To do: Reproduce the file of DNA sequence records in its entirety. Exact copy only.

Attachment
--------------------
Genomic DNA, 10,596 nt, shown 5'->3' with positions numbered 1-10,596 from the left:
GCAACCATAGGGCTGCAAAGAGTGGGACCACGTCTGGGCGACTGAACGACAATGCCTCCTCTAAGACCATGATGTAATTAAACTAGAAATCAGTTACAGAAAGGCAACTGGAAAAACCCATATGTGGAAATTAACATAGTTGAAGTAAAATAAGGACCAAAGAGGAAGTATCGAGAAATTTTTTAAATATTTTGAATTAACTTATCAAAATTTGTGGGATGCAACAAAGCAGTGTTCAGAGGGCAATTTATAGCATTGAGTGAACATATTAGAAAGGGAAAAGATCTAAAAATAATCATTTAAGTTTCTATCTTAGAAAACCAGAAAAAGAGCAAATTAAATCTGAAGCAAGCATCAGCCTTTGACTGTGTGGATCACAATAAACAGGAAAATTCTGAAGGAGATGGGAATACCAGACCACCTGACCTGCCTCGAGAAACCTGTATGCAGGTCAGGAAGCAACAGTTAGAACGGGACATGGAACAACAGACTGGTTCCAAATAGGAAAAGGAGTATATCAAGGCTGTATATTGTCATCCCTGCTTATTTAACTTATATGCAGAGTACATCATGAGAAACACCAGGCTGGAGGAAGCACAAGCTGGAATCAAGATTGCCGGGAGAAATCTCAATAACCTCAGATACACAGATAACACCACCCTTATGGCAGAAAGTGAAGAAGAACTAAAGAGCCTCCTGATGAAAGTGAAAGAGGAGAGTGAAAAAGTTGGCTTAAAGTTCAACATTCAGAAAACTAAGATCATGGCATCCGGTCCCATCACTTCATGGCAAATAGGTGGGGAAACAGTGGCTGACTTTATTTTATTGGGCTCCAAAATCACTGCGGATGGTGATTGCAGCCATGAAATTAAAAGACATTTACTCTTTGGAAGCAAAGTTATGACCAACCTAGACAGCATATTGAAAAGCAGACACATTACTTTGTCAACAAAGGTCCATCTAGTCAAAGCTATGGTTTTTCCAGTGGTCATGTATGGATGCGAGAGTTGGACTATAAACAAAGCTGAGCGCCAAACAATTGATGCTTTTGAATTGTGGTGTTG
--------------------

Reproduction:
Genomic DNA, 10,596 nt, shown 5'->3' with positions numbered 1-10,596 from the left:
GCAACCATAGGGCTGCAAAGAGTGGGACCACGTCTGGGCGACTGAACGACAATGCCTCCTCTAAGACCATGATGTAATTAAACTAGAAATCAGTTACAGAAAGGCAACTGGAAAAACCCATATGTGGAAATTAACATAGTTGAAGTAAAATAAGGACCAAAGAGGAAGTATCGAGAAATTTTTTAAATATTTTGAATTAACTTATCAAAATTTGTGGGATGCAACAAAGCAGTGTTCAGAGGGCAATTTATAGCATTGAGTGAACATATTAGAAAGGGAAAAGATCTAAAAATAATCATTTAAGTTTCTATCTTAGAAAACCAGAAAAAGAGCAAATTAAATCTGAAGCAAGCATCAGCCTTTGACTGTGTGGATCACAATAAACAGGAAAATTCTGAAGGAGATGGGAATACCAGACCACCTGACCTGCCTCGAGAAACCTGTATGCAGGTCAGGAAGCAACAGTTAGAACGGGACATGGAACAACAGACTGGTTCCAAATAGGAAAAGGAGTATATCAAGGCTGTATATTGTCATCCCTGCTTATTTAACTTATATGCAGAGTACATCATGAGAAACACCAGGCTGGAGGAAGCACAAGCTGGAATCAAGATTGCCGGGAGAAATCTCAATAACCTCAGATACACAGATAACACCACCCTTATGGCAGAAAGTGAAGAAGAACTAAAGAGCCTCCTGATGAAAGTGAAAGAGGAGAGTGAAAAAGTTGGCTTAAAGTTCAACATTCAGAAAACTAAGATCATGGCATCCGGTCCCATCACTTCATGGCAAATAGGTGGGGAAACAGTGGCTGACTTTATTTTATTGGGCTCCAAAATCACTGCGGATGGTGATTGCAGCCATGAAATTAAAAGACATTTACTCTTTGGAAGCAAAGTTATGACCAACCTAGACAGCATATTGAAAAGCAGACACATTACTTTGTCAACAAAGGTCCATCTAGTCAAAGCTATGGTTTTTCCAGTGGTCATGTATGGATGCGAGAGTTGGACTATAAACAAAGCTGAGCGCCAAACAATTGATGCTTTTGAATTGTGGTGTTG